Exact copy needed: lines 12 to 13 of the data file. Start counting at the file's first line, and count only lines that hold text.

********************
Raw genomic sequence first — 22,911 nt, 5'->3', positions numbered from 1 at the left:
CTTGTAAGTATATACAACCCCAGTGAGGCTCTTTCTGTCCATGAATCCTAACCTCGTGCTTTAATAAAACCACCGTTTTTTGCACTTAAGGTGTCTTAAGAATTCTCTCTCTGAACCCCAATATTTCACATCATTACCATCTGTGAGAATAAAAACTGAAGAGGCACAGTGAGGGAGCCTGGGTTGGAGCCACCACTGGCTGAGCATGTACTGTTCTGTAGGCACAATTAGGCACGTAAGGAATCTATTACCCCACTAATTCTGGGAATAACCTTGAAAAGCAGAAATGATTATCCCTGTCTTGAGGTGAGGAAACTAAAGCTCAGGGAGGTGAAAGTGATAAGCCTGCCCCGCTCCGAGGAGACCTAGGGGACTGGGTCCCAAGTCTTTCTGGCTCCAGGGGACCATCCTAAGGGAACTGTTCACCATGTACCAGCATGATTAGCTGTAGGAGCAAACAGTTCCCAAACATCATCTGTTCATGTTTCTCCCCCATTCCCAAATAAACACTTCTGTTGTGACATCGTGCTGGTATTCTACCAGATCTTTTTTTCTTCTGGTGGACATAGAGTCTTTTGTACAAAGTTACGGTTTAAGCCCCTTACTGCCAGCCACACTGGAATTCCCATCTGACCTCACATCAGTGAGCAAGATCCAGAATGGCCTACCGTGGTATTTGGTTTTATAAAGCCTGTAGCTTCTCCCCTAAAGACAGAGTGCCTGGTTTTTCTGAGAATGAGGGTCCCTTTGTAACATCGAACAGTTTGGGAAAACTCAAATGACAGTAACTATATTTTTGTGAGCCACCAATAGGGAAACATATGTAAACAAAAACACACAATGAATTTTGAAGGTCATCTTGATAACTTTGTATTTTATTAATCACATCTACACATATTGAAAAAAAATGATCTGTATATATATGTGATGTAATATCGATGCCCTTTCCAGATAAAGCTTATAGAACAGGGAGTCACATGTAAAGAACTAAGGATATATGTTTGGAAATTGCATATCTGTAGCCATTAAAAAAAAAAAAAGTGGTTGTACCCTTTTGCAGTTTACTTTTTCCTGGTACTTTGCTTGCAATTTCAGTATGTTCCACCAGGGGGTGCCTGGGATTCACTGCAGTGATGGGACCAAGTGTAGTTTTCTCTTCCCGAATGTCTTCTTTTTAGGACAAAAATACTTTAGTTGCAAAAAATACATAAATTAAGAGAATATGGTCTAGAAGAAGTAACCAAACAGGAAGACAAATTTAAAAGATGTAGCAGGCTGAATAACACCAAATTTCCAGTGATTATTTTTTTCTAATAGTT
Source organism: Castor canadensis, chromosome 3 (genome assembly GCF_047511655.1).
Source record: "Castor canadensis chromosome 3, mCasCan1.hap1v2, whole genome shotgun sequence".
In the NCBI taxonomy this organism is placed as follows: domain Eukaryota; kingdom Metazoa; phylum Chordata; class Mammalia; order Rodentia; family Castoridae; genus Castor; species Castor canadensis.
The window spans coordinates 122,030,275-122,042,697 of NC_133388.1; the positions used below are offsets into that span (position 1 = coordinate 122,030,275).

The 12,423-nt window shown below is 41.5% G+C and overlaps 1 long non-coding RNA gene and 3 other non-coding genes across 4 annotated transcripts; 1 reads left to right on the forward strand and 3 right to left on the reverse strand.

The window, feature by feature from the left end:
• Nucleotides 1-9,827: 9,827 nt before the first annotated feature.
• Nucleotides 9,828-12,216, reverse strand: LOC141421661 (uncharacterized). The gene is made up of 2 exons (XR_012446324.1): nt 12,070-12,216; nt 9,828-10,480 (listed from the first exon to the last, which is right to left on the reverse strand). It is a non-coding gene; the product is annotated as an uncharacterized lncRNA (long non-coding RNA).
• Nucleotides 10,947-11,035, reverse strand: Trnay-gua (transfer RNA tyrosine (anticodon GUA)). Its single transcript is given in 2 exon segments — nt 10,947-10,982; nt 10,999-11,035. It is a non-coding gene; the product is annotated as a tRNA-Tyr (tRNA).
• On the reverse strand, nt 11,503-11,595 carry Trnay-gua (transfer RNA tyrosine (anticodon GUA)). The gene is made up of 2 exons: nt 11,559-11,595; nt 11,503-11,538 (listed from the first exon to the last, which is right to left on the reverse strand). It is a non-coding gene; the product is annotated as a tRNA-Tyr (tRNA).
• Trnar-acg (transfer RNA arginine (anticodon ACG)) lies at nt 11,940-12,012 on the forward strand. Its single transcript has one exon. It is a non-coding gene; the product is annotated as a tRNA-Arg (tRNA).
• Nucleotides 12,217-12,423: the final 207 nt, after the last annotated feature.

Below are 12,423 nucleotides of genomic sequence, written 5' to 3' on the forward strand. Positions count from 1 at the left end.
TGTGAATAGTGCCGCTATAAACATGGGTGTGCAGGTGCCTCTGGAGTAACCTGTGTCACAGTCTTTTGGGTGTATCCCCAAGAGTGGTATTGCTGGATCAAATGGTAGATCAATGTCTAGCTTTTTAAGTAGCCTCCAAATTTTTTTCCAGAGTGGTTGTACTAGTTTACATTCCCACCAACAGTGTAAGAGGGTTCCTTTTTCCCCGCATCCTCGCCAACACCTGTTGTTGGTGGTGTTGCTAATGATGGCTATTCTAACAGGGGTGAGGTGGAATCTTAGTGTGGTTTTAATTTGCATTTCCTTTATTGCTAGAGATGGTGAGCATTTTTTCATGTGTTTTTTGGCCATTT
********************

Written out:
• On the reverse strand, nt 11,503-11,595 carry Trnay-gua (transfer RNA tyrosine (anticodon GUA)). The gene is made up of 2 exons: nt 11,559-11,595; nt 11,503-11,538 (listed from the first exon to the last, which is right to left on the reverse strand). It is a non-coding gene; the product is annotated as a tRNA-Tyr (tRNA).
• Trnar-acg (transfer RNA arginine (anticodon ACG)) lies at nt 11,940-12,012 on the forward strand. Its single transcript has one exon. It is a non-coding gene; the product is annotated as a tRNA-Arg (tRNA).